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We have two tables, ActivityForm and Field which are given a many-to-many relationship via the ActivityFormField table. The ActivityFormFieldValidator table will have a many-to-one relationship with the ActivityFormField table, so we are giving the ActivityFormField table an identity column ("ActivityFormFieldId"). The ActivityFormField table also contains information like the order in which the given field should be displayed on the given activity form.

Expected usage is as follows:

  • There will eventually be a lot of activity forms and fields, but each activity form will only have a handful of fields attached to it (maybe a dozen, on average).
  • The most common query on this table will be to retrieve all of the entries in ActivityFormField table with a given ActivityFormId, and join that data with the Field and ActivityFormFieldValidator tables.
  • New ActivityFormField entries will be created every so often, but not nearly as often as the query mentioned above.

My initial reaction is to configure the ActivityFormField table with the following keys and indexes:

  • Primary Key on the identity column, with a Clustered Index on it.
  • A Unique, nonclustered index that includes the FieldId and ActivityFormId columns.

In addition to feeling the most "right" or "normal" to me, this satisfies the basic requirements of:

  • making sure there is only one ActivityFormField entry for any combination of ActivityForm and Field,
  • providing an indexed key for ActivityFormFieldValidator entries to attach to, and
  • providing an indexed key on ActivityFormId (for the query mentioned earlier)

It also "does no harm" with its clustered index, in the sense that insertion of new ActivityFormField entries shouldn't cause any reordering of the actual data.

However, given the way that we are planning to use the table, I wonder if there's another combination of keys and indexes and clustering that is likely to be much more efficient?


Having done some additional research and thinking, I'm leaning toward making my table declaration look something like this:

CREATE TABLE [ActivityFormField](
    [ActivityFormFieldId] [int] IDENTITY(1,1) NOT NULL,
    [ActivityFormId] [int] NOT NULL,
    [FieldId] [int] NOT NULL,
    [SortOrder] [tinyint] NOT NULL,
    	[ActivityFormFieldId] ASC
    CONSTRAINT [UK_ActivityFormField_ActivityForm_Field] UNIQUE NONCLUSTERED
    	[ActivityFormId] ASC,
    	[FieldId] ASC

ALTER TABLE [ActivityFormField] WITH CHECK ADD CONSTRAINT [FK_ActivityFormField_ActivityForm] FOREIGN KEY([ActivityFormId])
REFERENCES [ActivityForm] ([ActivityFormId])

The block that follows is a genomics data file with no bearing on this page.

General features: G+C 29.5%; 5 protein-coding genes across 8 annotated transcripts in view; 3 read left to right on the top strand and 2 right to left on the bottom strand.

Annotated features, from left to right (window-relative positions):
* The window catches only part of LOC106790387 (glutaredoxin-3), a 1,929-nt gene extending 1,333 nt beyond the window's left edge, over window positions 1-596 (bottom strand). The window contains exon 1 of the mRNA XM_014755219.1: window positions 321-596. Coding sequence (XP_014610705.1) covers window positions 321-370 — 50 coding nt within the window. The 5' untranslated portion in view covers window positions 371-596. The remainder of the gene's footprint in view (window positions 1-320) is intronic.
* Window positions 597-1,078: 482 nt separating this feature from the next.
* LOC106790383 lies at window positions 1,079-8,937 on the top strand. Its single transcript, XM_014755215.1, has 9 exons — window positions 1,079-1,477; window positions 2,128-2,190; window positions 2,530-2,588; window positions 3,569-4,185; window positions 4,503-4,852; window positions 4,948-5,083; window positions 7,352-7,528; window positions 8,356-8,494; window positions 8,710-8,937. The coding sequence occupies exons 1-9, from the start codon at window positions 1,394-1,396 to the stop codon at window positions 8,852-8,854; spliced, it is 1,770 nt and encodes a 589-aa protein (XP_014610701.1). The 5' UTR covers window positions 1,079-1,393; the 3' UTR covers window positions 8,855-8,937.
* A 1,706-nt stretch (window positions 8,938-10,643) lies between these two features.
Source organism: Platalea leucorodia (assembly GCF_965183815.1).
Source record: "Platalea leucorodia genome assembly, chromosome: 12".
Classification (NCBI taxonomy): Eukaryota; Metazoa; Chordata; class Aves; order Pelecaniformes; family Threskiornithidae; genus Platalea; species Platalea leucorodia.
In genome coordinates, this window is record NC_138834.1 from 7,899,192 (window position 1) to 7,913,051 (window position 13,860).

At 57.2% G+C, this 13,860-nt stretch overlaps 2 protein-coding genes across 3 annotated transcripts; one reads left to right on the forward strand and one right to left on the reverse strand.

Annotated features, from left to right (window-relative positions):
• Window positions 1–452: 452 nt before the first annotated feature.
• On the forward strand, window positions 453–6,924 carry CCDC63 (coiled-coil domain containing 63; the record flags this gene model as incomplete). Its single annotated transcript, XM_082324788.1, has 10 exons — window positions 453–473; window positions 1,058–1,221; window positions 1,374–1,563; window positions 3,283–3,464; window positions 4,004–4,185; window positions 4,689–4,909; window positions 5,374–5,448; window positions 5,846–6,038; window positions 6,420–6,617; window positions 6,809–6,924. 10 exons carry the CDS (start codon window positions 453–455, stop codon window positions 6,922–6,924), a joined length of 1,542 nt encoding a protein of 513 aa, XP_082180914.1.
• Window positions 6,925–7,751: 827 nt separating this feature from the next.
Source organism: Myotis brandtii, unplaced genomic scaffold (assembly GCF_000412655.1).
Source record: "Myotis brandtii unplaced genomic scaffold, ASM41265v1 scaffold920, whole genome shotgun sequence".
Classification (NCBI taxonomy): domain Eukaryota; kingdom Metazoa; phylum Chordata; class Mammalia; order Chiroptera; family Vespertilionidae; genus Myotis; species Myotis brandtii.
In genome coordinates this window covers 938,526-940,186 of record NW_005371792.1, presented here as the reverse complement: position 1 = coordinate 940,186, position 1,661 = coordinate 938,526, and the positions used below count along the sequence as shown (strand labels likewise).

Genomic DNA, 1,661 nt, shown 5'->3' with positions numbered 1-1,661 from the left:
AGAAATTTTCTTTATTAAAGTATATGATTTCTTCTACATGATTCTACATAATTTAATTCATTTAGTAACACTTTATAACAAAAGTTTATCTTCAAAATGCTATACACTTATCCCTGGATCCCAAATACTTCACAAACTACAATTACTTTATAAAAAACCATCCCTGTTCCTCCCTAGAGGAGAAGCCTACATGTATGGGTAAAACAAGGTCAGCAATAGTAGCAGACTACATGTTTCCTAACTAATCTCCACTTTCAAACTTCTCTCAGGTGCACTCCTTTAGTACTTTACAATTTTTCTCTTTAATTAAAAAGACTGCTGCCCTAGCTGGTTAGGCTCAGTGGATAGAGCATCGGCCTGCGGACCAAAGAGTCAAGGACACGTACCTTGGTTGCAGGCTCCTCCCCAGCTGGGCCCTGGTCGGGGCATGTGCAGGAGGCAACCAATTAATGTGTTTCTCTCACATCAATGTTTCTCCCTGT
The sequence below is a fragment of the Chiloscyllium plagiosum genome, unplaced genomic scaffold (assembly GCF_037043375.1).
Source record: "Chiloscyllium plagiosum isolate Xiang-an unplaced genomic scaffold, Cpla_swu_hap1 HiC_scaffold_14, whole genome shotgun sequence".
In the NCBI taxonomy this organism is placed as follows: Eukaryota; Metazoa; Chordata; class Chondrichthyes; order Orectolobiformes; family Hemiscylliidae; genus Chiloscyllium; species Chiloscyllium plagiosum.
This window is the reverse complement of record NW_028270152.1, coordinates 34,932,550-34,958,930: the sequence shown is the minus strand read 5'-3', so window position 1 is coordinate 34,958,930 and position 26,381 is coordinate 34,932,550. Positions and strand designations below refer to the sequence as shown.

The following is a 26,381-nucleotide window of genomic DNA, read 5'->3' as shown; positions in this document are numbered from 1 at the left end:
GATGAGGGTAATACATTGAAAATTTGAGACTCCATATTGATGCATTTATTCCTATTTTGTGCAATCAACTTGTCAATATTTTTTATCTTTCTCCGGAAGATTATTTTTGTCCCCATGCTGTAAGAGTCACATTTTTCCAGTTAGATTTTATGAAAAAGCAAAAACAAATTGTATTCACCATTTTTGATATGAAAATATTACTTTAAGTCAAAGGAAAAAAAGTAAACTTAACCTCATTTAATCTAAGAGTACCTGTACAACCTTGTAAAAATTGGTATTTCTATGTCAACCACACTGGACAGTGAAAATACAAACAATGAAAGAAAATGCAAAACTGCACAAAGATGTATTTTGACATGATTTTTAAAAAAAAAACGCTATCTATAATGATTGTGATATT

ALTER TABLE [ActivityFormField] WITH CHECK ADD CONSTRAINT [FK_ActivityFormField_Field] FOREIGN KEY([FieldId])
REFERENCES [Field] ([FieldId])

CREATE UNIQUE CLUSTERED INDEX IX_ActivityFormField_ActivityForm_SortOrder ON [ActivityFormField] 
	[ActivityFormId] ASC,
	[SortOrder] ASC

CREATE NONCLUSTERED INDEX IX_ActivityFormField_ActivityForm ON [ActivityFormField] 

CREATE NONCLUSTERED INDEX IX_ActivityFormField_Field ON [ActivityFormField] 

This approach uses a non-clustered index on the identity field, a clustered index for the criteria and order in which the most commonly-used query will retrieve the data, and a constraint to ensure that only one ActivityFormField entry exists for any combination of ActivityForm and Field. Unique Constraints and Indexes are apparently handled the same way internally, so I chose a constraint to show that its primary purpose is to keep things unique. The other indexes are there "just in case," following the logic HLGEM proposed.

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It might help to include the DDL for the tables together with the foreign keys ... it's not completely clear what FKs are reading this description. – Chris J Oct 19 '09 at 20:01
up vote 0 down vote accepted

Each field that is a separate fk to another table should be in an index all by itself. Unlike PKs these indexes are not created automatically and they will almost always be needed.

If you have a unique combination other than the PK (and you should if using a surrogate Pk in most tables), by all means put a unique index on the combination of the fields, to fail to do so would be to create data integrity problems. Other indexes may be needed depending on what where clauses you will use in querying the table. Index needs may change as the table size grows, so there is no need to feel you have to get all the indexes right the first time.

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So are you recommending that I create an index on the ActivityFormId column, another one for the FieldId column, and then a third one for the combination of the two? Can you elaborate on the advantages of this approach? If I have one index for each of those two columns, is there any difference between using a unique constraint and using a unique index for the combination of the two? Thanks. – StriplingWarrior Oct 19 '09 at 19:25

Unfortuantly there isn't one simple answer. I would start with what you've suggested yourself, but then I'd load up the tables with appropriate quantities of data and kick them through profiler and look at the generated execution plan. Benchmarking really is the only way to work it out.

If you get index seeks, then all is good: no more work really needed. If you have index scans, then see if the indexes can be tweaked to turn them into seeks. If you see any bookmark lookups in the execution plan, consider having other columns into the index so the index itself covers the query.

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